The Rev. Terry Jones may just have exposed the ultimate futility of America's war in Afghanistan. Consider the portrait of frustrated impotence America presented to the world last week.
Our president and the secretaries of state and defense deplored Pastor Jones' plan to burn 100 Qurans but could do nothing to stop him, other than to plead with him. Jones decided to call it off himself.
What was the message received by a billion Muslims?
"Muslims must understand that our Constitution protects the desecration of your holiest book. America is a place where people have a right to denounce Islam as a religion 'of the Devil' and burn the Quran in public."
Having gotten the message, Afghan mobs chanting, "Death to America," burned the American flag and set off to kill our soldiers.
Can rural Afghans understand the refusal of a U.S. president to stop what they see as a televised sacrilege against their faith? In their country, Jones would have been stoned to death. That is who they are.
What would a U.S. soldier say to an Afghan soldier who asked, "If you Americans believe it is the exercise of a precious right to burn our holy book, the Quran, why should we fight beside you, against fellow Muslims, who would fight to protect the Quran?"
Had Jones' Quran-burning gone forward, the televised pictures would have gone out to the world. The impact would likely have been of the same magnitude as that of the Dutch cartoons of the Prophet that ignited riots across Europe and the Islamic world, and the anti-Islamic scribbles of Salmon Rushdie that earned the novelist a fatwa -- a death sentence -- from Ayatollah Khomeini.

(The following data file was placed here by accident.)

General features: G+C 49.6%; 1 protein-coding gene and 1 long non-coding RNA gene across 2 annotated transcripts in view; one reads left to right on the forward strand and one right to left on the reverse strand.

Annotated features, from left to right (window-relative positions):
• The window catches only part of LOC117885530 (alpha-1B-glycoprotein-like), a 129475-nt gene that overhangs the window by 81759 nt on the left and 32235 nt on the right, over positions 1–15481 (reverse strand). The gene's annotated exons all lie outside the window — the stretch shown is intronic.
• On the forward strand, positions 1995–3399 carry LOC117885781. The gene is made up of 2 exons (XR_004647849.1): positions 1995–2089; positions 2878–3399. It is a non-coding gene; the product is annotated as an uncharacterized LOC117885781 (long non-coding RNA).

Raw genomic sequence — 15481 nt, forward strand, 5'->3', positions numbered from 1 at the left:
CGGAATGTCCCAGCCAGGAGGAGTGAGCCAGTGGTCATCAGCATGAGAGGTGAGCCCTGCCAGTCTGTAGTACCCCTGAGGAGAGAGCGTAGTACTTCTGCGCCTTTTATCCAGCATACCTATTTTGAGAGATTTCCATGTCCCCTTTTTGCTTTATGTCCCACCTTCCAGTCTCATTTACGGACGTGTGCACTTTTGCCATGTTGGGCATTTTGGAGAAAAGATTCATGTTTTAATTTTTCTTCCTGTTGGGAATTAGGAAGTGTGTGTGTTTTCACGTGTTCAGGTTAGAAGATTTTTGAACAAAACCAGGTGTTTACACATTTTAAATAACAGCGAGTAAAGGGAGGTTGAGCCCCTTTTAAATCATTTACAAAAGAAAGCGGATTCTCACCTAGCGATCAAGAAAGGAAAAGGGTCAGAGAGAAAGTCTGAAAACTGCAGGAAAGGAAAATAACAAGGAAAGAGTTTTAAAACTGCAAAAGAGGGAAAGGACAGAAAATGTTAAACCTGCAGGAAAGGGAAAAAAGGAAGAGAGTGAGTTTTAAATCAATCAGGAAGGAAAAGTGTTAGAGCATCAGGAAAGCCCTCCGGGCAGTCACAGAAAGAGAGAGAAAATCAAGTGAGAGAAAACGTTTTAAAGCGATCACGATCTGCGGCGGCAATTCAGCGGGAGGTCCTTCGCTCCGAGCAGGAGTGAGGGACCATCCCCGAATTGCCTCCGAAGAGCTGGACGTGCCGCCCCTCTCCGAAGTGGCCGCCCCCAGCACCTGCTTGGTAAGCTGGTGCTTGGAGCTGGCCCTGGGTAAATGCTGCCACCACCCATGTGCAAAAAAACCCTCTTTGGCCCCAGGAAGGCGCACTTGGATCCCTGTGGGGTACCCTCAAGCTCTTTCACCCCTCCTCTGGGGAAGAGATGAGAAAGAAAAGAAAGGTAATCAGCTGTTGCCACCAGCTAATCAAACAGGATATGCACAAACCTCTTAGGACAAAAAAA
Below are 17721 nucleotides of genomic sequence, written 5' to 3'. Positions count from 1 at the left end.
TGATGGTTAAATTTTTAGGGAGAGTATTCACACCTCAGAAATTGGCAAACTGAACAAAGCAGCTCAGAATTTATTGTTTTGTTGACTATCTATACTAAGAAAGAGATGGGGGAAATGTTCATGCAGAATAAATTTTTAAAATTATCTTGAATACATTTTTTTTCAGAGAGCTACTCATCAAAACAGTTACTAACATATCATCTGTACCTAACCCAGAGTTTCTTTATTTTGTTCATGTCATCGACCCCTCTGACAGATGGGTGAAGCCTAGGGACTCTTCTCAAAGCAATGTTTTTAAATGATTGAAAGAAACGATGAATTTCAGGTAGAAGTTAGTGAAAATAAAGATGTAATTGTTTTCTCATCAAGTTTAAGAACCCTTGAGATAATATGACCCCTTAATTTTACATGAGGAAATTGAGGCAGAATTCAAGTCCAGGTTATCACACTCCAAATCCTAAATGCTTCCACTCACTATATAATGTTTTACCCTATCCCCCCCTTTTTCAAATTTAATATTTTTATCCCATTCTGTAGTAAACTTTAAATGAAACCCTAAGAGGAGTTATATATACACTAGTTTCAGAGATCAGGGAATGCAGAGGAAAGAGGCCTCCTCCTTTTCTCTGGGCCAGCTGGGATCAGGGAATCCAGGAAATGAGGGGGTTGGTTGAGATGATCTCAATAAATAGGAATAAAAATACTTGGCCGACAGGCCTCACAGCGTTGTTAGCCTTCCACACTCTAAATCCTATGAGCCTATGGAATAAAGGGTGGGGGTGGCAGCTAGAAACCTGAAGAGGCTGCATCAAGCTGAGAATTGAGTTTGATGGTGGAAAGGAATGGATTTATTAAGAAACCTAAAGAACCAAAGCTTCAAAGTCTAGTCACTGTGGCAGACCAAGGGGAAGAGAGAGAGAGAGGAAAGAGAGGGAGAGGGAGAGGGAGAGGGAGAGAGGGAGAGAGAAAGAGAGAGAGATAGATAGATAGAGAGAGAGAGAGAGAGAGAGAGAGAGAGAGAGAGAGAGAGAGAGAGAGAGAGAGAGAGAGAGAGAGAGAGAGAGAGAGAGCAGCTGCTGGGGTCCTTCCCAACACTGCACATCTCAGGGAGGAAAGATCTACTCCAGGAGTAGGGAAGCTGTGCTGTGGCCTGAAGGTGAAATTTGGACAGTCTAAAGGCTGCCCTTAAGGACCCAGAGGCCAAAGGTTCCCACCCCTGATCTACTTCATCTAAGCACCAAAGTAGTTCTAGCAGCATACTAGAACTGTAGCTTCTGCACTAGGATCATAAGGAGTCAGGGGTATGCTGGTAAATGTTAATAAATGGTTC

Now consider the message sent to U.S. troops.
Their commander, Gen. Petraeus, warned that, should the Quran burning proceed, it could endanger their lives and imperil the mission President Obama sent them to fight and die for.
To those troops, President Obama was saying that his read on the First Amendment forbids him from interfering with book-burnings in America that could get them killed in Afghanistan.
How do you fight and win a war like that, with a war president like that? Saturday, the president declared: "Americans are not -- and never will be -- at war with Islam. It was not a religion that attacked us ... it was al-Qaida." President Bush declared Islam "a religion of peace."
Both statements are understandable, for if we are perceived as at war with Islam, we will lose that war, and Osama bin Laden will have won by having broadened and defined what the war was about.